Sophistry thy name is Wattenberg. Ben, that is. A long time senior fellow at the American Enterprise Institute (AEI), which gains its succor from corporate and conservative donors, Wattenberg specializes in using anecdotal "evidence" to subvert arguments backed with credible data.
I say this based on his performance at the Center for Immigration Studies (CIS) press briefing on the release of its latest Backgrounder study, "100 Million More: Projecting the Impact of Immigration On the US Population, 2007 to 2060", today, August 30, at the National Press Club here in DC.
Wattenberg [send him mail] was a member of the panel discussion which included Mark Krikorian, CIS Executive Director, Steve Camarota, CIS Director of Research, and Roy Beck, Executive Director of NumbersUSA. Wattenberg slyly diverted the focus of the meeting with his often-absurd anecdotes and comparisons, which undoubtedly was his objective.
In introducing the panel, Krikorian noted that, while the US government had no stated official population policy, its actions in permitting a massive number of immigrants, both legal and illegal to enter the country since 1965, constituted an implicit population policy. As Backgrounder author Steve Camarota explained, using updated US Census Bureau projections, this will likely add 100 million more people by 2060. Significantly, that number assumes more legal alien arrivals than illegal—a fact which is currently being overlooked by far too many of our government officials, who have gotten the message only about illegals.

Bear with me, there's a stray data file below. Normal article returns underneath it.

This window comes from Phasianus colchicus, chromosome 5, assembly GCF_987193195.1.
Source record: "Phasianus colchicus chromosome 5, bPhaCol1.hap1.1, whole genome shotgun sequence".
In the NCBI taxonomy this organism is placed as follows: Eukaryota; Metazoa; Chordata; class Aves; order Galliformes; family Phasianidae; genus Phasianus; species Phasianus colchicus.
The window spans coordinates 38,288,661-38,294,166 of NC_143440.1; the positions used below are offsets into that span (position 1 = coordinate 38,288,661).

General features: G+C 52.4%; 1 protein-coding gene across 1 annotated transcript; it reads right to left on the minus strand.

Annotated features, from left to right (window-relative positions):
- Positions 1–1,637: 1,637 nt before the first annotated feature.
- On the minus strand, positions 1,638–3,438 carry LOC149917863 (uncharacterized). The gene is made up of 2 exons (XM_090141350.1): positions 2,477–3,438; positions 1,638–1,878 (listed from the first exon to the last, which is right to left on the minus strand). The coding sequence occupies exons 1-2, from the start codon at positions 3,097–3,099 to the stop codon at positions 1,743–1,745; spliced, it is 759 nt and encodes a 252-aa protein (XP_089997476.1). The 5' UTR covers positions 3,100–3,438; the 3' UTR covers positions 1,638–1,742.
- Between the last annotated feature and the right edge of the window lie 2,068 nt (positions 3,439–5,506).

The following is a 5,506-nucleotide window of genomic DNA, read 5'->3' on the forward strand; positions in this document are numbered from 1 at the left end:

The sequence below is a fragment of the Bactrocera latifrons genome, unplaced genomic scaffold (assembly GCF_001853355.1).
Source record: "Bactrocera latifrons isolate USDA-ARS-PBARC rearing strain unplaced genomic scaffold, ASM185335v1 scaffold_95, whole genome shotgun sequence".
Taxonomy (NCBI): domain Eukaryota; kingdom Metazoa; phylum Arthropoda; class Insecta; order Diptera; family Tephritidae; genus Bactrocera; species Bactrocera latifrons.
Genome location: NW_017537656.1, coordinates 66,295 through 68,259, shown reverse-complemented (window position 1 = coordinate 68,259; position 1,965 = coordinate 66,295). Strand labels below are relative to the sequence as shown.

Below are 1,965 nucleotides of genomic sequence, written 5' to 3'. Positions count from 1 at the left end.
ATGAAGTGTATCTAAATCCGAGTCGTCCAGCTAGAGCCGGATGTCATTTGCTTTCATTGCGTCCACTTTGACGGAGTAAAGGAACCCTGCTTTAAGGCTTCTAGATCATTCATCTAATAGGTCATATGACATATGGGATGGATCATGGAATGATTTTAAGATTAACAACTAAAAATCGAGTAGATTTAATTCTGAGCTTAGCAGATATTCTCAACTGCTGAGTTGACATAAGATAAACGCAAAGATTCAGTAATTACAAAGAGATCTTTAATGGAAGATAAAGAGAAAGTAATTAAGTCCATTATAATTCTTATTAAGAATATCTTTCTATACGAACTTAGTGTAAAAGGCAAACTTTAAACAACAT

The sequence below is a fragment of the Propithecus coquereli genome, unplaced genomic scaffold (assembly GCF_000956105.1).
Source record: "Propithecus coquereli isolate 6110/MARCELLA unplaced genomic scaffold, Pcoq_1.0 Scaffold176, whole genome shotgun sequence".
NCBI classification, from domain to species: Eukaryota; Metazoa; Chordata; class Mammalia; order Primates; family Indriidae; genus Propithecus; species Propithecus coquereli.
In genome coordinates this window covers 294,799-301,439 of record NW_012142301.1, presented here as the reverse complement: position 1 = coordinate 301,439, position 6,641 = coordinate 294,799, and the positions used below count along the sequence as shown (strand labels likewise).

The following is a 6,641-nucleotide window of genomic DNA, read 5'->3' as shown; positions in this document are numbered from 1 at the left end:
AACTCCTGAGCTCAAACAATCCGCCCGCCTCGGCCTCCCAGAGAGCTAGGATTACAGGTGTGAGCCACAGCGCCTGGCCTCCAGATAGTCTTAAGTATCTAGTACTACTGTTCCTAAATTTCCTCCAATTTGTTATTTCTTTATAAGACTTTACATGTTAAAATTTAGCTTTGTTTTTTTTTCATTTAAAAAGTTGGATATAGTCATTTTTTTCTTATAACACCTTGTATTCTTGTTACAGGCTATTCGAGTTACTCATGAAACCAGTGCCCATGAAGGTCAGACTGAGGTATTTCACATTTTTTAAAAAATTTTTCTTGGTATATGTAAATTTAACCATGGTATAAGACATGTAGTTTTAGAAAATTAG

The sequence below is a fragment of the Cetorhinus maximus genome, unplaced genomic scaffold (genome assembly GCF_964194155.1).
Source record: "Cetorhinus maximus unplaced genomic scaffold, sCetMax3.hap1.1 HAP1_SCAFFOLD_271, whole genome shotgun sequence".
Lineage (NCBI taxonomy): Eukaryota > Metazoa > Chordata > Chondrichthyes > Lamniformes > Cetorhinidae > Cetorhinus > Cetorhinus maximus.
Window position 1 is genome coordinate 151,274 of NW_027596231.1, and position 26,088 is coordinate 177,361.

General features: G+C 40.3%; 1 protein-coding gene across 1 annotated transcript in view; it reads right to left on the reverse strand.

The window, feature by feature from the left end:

Roy Beck then questioned strongly whether adding that number of people would improve the quality of American life. Beck noted that polls taken over decades constantly showed that most Americans wanted immigration reduced.
Enter master sophist Wattenberg, whose most recent book is Fewer: How the New Demography of Depopulation Will Shape Our Future.
In a low-voiced, avuncular manner, Wattenberg started with an anecdote, saying "Plural anecdotes are data." This should have brought hoots of derision from his press corps audience. But it didn't. Then, he introduced his housekeeper, Iris, who sat directly behind me in the audience. She, Wattenberg reported, had come to America illegally years before. Her present status was unexplained. But then no one asked.
Iris is the mother of three children, presumably born here, making them American citizens (some of us think of them as "Anchor Babies" because they can bring in alien relatives). Iris' husband has left her and she is coping as a single mother. One child, a fifteen year old boy, is now a sophomore in high school and a linebacker on the football team. He is patriotic and will be well educated and will make a great contribution to America—according to his mother's employer, that is.